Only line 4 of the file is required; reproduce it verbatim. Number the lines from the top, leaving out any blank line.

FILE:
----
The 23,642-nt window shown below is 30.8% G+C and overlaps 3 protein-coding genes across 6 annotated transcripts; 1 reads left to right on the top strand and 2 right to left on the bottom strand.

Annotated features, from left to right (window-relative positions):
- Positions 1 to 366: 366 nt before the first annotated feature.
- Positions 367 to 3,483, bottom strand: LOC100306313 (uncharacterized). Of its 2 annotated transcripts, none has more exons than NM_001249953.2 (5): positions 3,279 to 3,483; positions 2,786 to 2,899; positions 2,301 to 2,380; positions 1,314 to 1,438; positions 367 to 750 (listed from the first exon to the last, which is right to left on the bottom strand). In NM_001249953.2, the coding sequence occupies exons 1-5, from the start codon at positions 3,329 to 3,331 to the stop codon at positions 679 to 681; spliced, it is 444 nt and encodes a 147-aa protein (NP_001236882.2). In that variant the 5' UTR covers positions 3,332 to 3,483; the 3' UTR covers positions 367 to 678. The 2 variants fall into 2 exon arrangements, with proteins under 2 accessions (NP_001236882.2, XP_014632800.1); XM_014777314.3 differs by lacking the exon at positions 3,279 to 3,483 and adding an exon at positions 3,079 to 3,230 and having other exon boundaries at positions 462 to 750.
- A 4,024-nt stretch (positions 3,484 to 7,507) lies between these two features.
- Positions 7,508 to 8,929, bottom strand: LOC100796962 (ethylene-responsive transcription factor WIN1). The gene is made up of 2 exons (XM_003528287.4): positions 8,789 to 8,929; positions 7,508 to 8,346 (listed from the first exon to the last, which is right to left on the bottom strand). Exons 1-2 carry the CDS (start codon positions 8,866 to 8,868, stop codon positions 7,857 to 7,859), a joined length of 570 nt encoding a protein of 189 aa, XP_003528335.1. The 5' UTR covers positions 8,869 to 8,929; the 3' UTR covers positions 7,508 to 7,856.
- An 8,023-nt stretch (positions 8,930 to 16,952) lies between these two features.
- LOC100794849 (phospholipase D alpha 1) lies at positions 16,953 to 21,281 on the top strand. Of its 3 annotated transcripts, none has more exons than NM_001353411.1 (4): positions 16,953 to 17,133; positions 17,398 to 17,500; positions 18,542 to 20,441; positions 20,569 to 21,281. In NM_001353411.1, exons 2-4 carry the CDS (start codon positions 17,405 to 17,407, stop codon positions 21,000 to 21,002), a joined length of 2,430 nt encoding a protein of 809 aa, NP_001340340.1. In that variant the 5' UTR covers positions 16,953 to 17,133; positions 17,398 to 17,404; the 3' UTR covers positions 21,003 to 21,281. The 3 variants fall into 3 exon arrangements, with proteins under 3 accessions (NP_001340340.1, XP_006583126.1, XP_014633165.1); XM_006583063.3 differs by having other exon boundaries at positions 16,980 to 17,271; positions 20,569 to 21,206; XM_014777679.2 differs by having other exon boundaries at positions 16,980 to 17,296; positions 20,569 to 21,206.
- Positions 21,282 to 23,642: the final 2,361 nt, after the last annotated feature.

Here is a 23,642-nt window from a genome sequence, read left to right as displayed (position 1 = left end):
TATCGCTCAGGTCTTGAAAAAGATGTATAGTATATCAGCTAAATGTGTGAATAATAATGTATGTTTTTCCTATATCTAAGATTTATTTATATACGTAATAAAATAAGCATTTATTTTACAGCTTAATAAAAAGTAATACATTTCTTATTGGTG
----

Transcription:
- Positions 367 to 3,483, bottom strand: LOC100306313 (uncharacterized). Of its 2 annotated transcripts, none has more exons than NM_001249953.2 (5): positions 3,279 to 3,483; positions 2,786 to 2,899; positions 2,301 to 2,380; positions 1,314 to 1,438; positions 367 to 750 (listed from the first exon to the last, which is right to left on the bottom strand). In NM_001249953.2, the coding sequence occupies exons 1-5, from the start codon at positions 3,329 to 3,331 to the stop codon at positions 679 to 681; spliced, it is 444 nt and encodes a 147-aa protein (NP_001236882.2). In that variant the 5' UTR covers positions 3,332 to 3,483; the 3' UTR covers positions 367 to 678. The 2 variants fall into 2 exon arrangements, with proteins under 2 accessions (NP_001236882.2, XP_014632800.1); XM_014777314.3 differs by lacking the exon at positions 3,279 to 3,483 and adding an exon at positions 3,079 to 3,230 and having other exon boundaries at positions 462 to 750.